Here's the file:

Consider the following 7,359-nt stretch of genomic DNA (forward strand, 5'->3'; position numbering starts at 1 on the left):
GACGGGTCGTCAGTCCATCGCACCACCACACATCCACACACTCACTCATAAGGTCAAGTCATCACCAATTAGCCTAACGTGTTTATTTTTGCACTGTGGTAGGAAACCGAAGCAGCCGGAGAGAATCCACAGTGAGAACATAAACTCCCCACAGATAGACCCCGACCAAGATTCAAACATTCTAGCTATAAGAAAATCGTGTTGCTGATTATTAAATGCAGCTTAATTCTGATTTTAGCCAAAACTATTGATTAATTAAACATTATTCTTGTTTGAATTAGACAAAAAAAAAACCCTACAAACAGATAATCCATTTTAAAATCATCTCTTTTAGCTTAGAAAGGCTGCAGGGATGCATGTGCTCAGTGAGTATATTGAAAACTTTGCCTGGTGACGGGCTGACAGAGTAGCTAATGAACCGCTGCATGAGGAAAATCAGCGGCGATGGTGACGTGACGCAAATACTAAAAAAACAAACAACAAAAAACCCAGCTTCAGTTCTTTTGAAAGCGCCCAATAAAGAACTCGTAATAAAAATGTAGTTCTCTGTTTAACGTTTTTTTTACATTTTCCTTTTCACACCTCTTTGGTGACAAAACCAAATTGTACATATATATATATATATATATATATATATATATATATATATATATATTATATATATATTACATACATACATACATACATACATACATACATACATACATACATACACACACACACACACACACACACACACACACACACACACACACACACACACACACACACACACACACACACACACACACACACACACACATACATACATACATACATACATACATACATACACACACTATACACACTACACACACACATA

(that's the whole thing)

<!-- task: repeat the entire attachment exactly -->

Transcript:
Consider the following 7,359-nt stretch of genomic DNA (forward strand, 5'->3'; position numbering starts at 1 on the left):
GACGGGTCGTCAGTCCATCGCACCACCACACATCCACACACTCACTCATAAGGTCAAGTCATCACCAATTAGCCTAACGTGTTTATTTTTGCACTGTGGTAGGAAACCGAAGCAGCCGGAGAGAATCCACAGTGAGAACATAAACTCCCCACAGATAGACCCCGACCAAGATTCAAACATTCTAGCTATAAGAAAATCGTGTTGCTGATTATTAAATGCAGCTTAATTCTGATTTTAGCCAAAACTATTGATTAATTAAACATTATTCTTGTTTGAATTAGACAAAAAAAAAACCCTACAAACAGATAATCCATTTTAAAATCATCTCTTTTAGCTTAGAAAGGCTGCAGGGATGCATGTGCTCAGTGAGTATATTGAAAACTTTGCCTGGTGACGGGCTGACAGAGTAGCTAATGAACCGCTGCATGAGGAAAATCAGCGGCGATGGTGACGTGACGCAAATACTAAAAAAACAAACAACAAAAAACCCAGCTTCAGTTCTTTTGAAAGCGCCCAATAAAGAACTCGTAATAAAAATGTAGTTCTCTGTTTAACGTTTTTTTTACATTTTCCTTTTCACACCTCTTTGGTGACAAAACCAAATTGTACATATATATATATATATATATATATATATATATATATATATATATATTATATATATATTACATACATACATACATACATACATACATACATACATACATACATACACACACACACACACACACACACACACACACACACACACACACACACACACACACACACACACACACACACACACACACACACACACACATACATACATACATACATACATACATACATACACACACTATACACACTACACACACACATA